Islands in the Stream: One man, three places

Ernest Hemingway’s Islands in the Stream is a three-part novel. Its sections are connected by characters and settings, but are totally different in tone.

Well-read copy of Islands in the Stream

The first section, Bimini, introduces Thomas Hudson, a twice-divorced painter living happily with his personal devils by keeping to a rigid schedule for working and drinking.

His three sons come to visit during their summer holidays. Tom and an old friend, writer Roger Davis, keep the boys busy swimming and fishing.

After the end of their vacation, Tom’s two sons by his second wife are killed in a car accident.

The second section, Cuba, is set during World War II. Tom has just learned that last remaining son has been killed in the war.

When reasonably sober, Tom does reconnaissance work for the US military, using his own boat. During most of the Cuba section, Tom sits in a bar and drinks.

The third section, At Sea, has Tom and his crew tracking survivors of a sunken German U-boat who, in their escape, massacred a village. In a shoot-out, Tom is badly, perhaps fatally wounded.

Islands will probably appeal to Hemingway fans. Those bored by watching others fish or drink, will probably quit reading long before the massacre.

Islands in the Stream by Ernest Hemingway
Scribner, [1970] 466 p.
1970 bestseller #3. My grade: B

Historical note: Islands in the Stream was one of over 300 of Ernest Hemingway’s unpublished works his widow, Mary Hemingway, found after her husband’s death.

© 2018 Linda Gorton Aragoni

“The Chosen” examines friendship, faith, fatherhood

collage of photos of Hasidic Jews, a baseball glove, broken glasses.
The Chosen begins with Hasidic Jews, baseball, and broken glasses.

Chaim Potok’s novel The Chosen opens with a baseball game between two Jewish parochial schools.

The Hasidic school’s best player is Danny Saunders. Reuven Malter leads the orthodox school’s team, which the Hasidim consider as bad as Christians.


The Chosen by Chaim Potok
© 1967. Book Club Edition, 284 pp. 1967 bestseller #3. My grade: A.

Danny slams back one of Reuven’s pitches, sending shards of his glasses into his eye.

Later Danny comes to the hospital to apologize.

Reuven is smart, Danny, with his photographic memory, is brilliant. A friendship springs up between the boys who have no intellectual peers in their schools.

Through the boys’ friendship, Potok takes readers deep into the orthodox scene.

Reuven is very close to his scholarly father. He finds Rabbi Saunders’s refusal to speak to Danny on any topic other than the Talmud appalling.

Danny is hurt by the silent treatment, but loves and respects his father.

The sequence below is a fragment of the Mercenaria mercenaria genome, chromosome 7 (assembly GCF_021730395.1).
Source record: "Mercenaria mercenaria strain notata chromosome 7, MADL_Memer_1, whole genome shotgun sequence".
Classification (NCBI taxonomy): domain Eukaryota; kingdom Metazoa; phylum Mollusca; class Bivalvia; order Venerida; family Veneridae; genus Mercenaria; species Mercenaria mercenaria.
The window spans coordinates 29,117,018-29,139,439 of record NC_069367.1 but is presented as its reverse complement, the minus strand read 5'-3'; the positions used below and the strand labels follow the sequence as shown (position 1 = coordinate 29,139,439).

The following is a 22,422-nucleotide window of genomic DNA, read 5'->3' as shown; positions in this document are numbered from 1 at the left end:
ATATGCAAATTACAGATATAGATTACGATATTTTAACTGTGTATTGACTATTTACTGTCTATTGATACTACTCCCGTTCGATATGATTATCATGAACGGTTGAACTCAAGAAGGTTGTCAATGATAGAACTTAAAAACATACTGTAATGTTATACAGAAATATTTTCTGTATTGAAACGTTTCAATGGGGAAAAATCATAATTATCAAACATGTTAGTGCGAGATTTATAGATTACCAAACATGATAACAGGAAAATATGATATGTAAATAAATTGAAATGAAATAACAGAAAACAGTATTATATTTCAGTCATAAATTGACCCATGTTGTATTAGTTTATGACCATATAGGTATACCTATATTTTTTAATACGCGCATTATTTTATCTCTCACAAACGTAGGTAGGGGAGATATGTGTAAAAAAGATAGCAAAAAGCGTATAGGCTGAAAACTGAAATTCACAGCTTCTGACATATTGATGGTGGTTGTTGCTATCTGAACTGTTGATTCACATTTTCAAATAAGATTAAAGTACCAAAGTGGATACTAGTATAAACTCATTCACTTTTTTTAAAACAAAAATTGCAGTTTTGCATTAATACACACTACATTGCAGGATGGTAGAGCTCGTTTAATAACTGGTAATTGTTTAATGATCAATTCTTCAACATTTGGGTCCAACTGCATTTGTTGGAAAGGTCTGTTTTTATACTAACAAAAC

As the boys begin college, the question arises: What will happen if they want different careers than their fathers have chosen for them?

In Potok’s deceptively straightforward narrative, it’s easy to miss details that reveal motives deeply rooted in the two faith communities. Some readers will need to read the novel twice to grasp the faith context.

Others may read The Chosen twice because it’s worth reading more than once.

© 2017 Linda Gorton Aragoni

Sorrell and Son has guts and grace

Sorrell and Son is a sweet tale of a decent English gentleman, weakened by war wounds, deserted by his wife, who makes raising his son his life’s work.

Down to nearly his last shilling, army veteran Stephen Sorrell takes a job as a hotel porter.


Sorrell and Son by Warwick Deeping

Alfred A. Knopf, 1926. 400 p. 1927 bestseller #3. My grade: B.


It’s an awful job, but Sorrell does his work to his own exacting standards.  Impressed, a hotel guest, Thomas Roland, taps Sorrell to be second porter at the new country hotel he is opening.

The head porter there makes Sorrell’s life miserable until Roland gets fed up with the man’s bullying and womanizing.

Sorrell takes over as head porter.

Sorrell turns out to have managerial ability, and works his way up to become manager of one of Roland’s chain of hotels.

Sorrell makes enough to live comfortably and also pay for son Christopher ‘s Cambridge education, medical schooling, and surgical practice.

Christopher grows into as fine a man as his father could wish.

Warwick Deeping makes Sorrell just stubborn and resentful enough to keep him from appearing a plaster saint. Christopher, too, has his flaws.

Readers will care what happens to them.

Sadly, American class distinctions are based on economics rather than on ethics: Today’s readers will view this only as a story of a determined man.

©2016 Linda Gorton Aragoni